Sunday, April 27, 2014

What Does It Take?

Now when He rose early on the first day of the week, He appeared first to Mary Magdalene, out of whom He had cast seven demons. She went and told those who had been with Him, as they mourned and wept. And when they heard that He was alive and had been seen by her, they did not believe.  Mark 16:9-11  NKJV

“Persistent unbelief in light of contrary evidence is willful ignorance!”

After that, He appeared in another form to two of them as they walked and went into the country. And they went and told it to the rest, but they did not believe them either  Mark 16:12-13  NKJV

Sooner or later the time comes where we do or say something that tends to date ourselves, and today will be my day.  Back when I was very little I can remember watching television with my parents as they enjoyed their favorite shows.  One of these was a program called “Perry Mason”.  It was centered around a criminal lawyer and the cases he took on to defend, and all the twists and turns you would expect from a criminal trial.  I never recall seeing him lose a case, yet what I remember the most is how hard he worked to build his case by seeking out and presenting the evidence which always led to the inescapable conclusion of his clients’ innocence. 

I would find it hard to believe that there are many believers today who have read the account of what transpired after Jesus death and resurrection and not wondered about the disciples’ response and their lack of understanding as well as their stubborn refusal to believe.  I use the term stubborn simply because the disciples chose to ignore an established principle in play since Old Testament times concerning the weight of evidence to be given to two or three witnesses.

“Whoever is deserving of death shall be put to death on the testimony of two or three witnesses; he shall not be put to death on the testimony of one witness.  Deuteronomy 17:6  NKJV

“One witness shall not rise against a man concerning any iniquity or any sin that he commits; by the mouth of two or three witnesses the matter shall be established.  Deuteronomy 19:15  NKJV

Jesus also taught this very principle during His ministry when He discussed the subject of discipline within the Church.

“But if he will not hear, take with you one or two more, that ‘by the mouth of two or three witnesses every word may be established  Matthew 18:16  NKJV

In the above passage from Mark we find that the disciples were presented with the testimony of at least three witnesses to the fact that Jesus had risen from the dead in Mary, and then two of their own.  Yet for some reason they still chose not to believe what was being told to them.  Now maybe, just maybe I could understand how difficult the fact of the resurrection might be to believe if it were not for the fact that Jesus Himself had told them that this was exactly what was going to occur before it ever happened!

He said to them, “But who do you say that I am?” Peter answered and said, “The Christ of God.” And He strictly warned and commanded them to tell this to no one, saying, “The Son of Man must suffer many things, and be rejected by the elders and chief priests and scribes, and be killed, and be raised the third day.”                     Luke 9:20-22  NKJV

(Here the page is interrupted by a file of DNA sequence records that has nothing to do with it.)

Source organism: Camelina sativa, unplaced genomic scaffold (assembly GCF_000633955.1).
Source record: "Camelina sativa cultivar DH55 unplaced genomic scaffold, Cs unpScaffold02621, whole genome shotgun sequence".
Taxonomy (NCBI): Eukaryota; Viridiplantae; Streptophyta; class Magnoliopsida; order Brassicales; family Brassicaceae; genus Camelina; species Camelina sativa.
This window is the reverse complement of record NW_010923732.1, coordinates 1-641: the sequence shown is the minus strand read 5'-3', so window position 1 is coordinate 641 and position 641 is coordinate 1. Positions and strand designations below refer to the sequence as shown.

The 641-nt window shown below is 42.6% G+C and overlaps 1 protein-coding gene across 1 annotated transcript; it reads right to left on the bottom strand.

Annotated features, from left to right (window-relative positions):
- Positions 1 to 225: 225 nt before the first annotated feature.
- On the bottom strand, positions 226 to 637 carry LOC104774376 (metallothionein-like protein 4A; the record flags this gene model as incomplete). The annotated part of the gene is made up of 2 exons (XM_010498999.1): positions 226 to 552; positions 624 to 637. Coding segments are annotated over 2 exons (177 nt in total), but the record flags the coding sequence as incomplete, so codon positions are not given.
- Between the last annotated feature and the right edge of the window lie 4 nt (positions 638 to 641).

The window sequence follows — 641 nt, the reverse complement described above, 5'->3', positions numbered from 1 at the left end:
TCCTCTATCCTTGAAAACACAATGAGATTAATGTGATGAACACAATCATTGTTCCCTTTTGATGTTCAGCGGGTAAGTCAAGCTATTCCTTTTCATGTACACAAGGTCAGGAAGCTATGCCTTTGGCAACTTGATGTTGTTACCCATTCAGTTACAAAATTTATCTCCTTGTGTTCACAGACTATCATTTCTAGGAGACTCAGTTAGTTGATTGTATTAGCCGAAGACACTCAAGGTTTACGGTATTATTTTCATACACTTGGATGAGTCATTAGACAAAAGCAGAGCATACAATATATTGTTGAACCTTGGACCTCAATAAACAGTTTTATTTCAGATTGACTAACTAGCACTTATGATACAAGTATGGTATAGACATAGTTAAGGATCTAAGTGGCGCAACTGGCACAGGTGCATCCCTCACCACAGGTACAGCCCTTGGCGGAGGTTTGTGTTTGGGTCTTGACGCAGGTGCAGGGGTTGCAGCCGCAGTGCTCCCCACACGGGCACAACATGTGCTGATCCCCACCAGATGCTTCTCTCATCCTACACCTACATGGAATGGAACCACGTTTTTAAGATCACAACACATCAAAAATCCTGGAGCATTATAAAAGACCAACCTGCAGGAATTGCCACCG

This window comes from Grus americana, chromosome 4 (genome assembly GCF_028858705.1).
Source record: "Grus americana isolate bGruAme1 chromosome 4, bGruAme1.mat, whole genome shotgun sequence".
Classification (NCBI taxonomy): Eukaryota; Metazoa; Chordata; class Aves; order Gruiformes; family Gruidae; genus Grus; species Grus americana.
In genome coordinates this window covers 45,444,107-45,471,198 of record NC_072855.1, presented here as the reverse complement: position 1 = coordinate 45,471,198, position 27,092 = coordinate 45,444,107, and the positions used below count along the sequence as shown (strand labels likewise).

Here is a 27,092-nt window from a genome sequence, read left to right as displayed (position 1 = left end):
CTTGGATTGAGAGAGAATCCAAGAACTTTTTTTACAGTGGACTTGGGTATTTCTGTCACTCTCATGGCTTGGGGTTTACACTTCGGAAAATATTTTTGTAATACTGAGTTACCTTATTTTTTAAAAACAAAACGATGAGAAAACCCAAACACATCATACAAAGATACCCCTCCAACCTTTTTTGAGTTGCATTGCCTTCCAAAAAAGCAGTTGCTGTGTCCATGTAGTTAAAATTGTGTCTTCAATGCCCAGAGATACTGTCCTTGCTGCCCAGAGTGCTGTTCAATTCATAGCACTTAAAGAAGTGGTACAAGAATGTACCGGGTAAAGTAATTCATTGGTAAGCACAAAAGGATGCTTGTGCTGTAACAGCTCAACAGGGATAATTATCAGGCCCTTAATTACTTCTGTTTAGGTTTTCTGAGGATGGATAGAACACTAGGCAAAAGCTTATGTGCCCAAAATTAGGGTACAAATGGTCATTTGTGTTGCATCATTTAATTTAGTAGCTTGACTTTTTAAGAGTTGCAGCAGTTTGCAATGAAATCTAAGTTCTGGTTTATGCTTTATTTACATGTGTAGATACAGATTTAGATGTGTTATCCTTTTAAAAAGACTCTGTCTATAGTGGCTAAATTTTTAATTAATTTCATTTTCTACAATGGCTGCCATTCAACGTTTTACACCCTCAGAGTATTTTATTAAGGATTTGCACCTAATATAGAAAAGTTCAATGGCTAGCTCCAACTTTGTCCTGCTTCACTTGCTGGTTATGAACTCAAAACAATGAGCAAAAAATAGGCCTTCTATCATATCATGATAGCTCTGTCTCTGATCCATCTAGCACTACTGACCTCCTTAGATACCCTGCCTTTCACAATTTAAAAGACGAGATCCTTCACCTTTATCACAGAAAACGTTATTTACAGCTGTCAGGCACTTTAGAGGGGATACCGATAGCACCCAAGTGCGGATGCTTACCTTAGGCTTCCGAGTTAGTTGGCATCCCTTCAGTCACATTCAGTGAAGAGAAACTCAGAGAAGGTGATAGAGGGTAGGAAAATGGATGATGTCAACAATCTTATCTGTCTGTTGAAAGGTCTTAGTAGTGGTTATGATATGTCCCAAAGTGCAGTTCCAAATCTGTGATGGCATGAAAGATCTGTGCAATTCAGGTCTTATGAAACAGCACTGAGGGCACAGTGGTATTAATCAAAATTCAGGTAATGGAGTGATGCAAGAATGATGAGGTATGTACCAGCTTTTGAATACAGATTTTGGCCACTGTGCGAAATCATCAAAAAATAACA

So what would your reaction be to someone who refused to believe even though the evidence presented to support a position met all the criteria necessary by established legal principles?  I daresay your thoughts would be less than kind, and truthfully mine would refer back to all of the passages in Proverbs which describe fools.  Does that seem harsh?  Maybe it would help to look at Jesus’ reaction to the disciples and their stubborn refusal to believe the evidence.

Later He appeared to the eleven as they sat at the table; and He rebuked their unbelief and hardness of heart, because they did not believe those who had seen Him after He had risen.  Mark 16:14  NKJV

So let us start with the word translated rebuke.  In the Greek it is the word oneidiz┼Ź which means to reproach, upbraid, revile.  Now I don’t think you have to be an English scholar to understand exactly what is being described here.  I believe what we see here are the disciples being taken to the proverbial woodshed for some serious correctional instruction.  Jesus is less than pleased at their actions and He lets them know it.  The phrase “hardness of heart” is the one I tend to focus on because to me, that describes perfectly someone who chooses not to believe even though the evidence proves them wrong.

Have you ever wondered about those alive today who choose to willfully ignore the evidence of Jesus’ resurrection?  Have you ever tried to share your faith with someone only to find they totally reject the entire idea of Jesus dying for their sins and rising from the dead?  This is “hardness of heart” and it has never been more prevalent than it is in the world today.  Although we who believe find it difficult to understand why someone would choose to ignore the evidence the Bible presents for us, it is a fact of life that many will simply choose not to believe.

Jesus said to him, “Thomas, because you have seen Me, you have believed. Blessed are those who have not seen and yet have believed.” And truly Jesus did many other signs in the presence of His disciples, which are not written in this book; but these are written that you may believe that Jesus is the Christ, the Son of God, and that believing you may have life in His name.                       John 20:29-31  NKJV

The disciples had to see Jesus’ face in order to accept the reality of the resurrection, and they received the rebuke they deserved from Jesus Himself.  Yet look at the words of Jesus to Thomas which are a promise to those of us who choose to believe.  We are blessed, and will continue to be blessed, because we choose to believe the evidence of the resurrection of our Lord Jesus Christ.

Keep watching.